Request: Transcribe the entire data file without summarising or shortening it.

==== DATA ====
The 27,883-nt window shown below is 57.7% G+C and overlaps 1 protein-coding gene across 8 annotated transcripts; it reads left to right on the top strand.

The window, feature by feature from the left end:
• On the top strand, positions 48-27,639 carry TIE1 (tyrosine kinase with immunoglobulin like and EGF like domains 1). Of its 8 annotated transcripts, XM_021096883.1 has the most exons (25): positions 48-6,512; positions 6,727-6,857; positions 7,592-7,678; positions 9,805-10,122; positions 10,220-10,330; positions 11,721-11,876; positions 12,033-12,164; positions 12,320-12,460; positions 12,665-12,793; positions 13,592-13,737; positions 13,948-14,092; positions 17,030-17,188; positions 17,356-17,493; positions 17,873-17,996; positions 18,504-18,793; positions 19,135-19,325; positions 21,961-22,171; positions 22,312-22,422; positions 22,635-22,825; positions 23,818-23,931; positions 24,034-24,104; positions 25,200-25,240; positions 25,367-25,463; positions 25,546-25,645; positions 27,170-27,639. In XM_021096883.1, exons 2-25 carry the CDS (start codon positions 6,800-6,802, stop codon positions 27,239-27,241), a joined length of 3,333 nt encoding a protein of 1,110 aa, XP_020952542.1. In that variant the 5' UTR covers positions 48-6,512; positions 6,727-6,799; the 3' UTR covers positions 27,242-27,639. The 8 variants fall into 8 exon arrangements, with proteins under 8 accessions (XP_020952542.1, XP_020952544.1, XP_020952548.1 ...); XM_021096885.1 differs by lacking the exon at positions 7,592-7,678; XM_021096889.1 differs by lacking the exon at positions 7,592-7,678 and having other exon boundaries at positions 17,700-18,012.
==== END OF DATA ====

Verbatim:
The 27,883-nt window shown below is 57.7% G+C and overlaps 1 protein-coding gene across 8 annotated transcripts; it reads left to right on the top strand.

The window, feature by feature from the left end:
• On the top strand, positions 48-27,639 carry TIE1 (tyrosine kinase with immunoglobulin like and EGF like domains 1). Of its 8 annotated transcripts, XM_021096883.1 has the most exons (25): positions 48-6,512; positions 6,727-6,857; positions 7,592-7,678; positions 9,805-10,122; positions 10,220-10,330; positions 11,721-11,876; positions 12,033-12,164; positions 12,320-12,460; positions 12,665-12,793; positions 13,592-13,737; positions 13,948-14,092; positions 17,030-17,188; positions 17,356-17,493; positions 17,873-17,996; positions 18,504-18,793; positions 19,135-19,325; positions 21,961-22,171; positions 22,312-22,422; positions 22,635-22,825; positions 23,818-23,931; positions 24,034-24,104; positions 25,200-25,240; positions 25,367-25,463; positions 25,546-25,645; positions 27,170-27,639. In XM_021096883.1, exons 2-25 carry the CDS (start codon positions 6,800-6,802, stop codon positions 27,239-27,241), a joined length of 3,333 nt encoding a protein of 1,110 aa, XP_020952542.1. In that variant the 5' UTR covers positions 48-6,512; positions 6,727-6,799; the 3' UTR covers positions 27,242-27,639. The 8 variants fall into 8 exon arrangements, with proteins under 8 accessions (XP_020952542.1, XP_020952544.1, XP_020952548.1 ...); XM_021096885.1 differs by lacking the exon at positions 7,592-7,678; XM_021096889.1 differs by lacking the exon at positions 7,592-7,678 and having other exon boundaries at positions 17,700-18,012.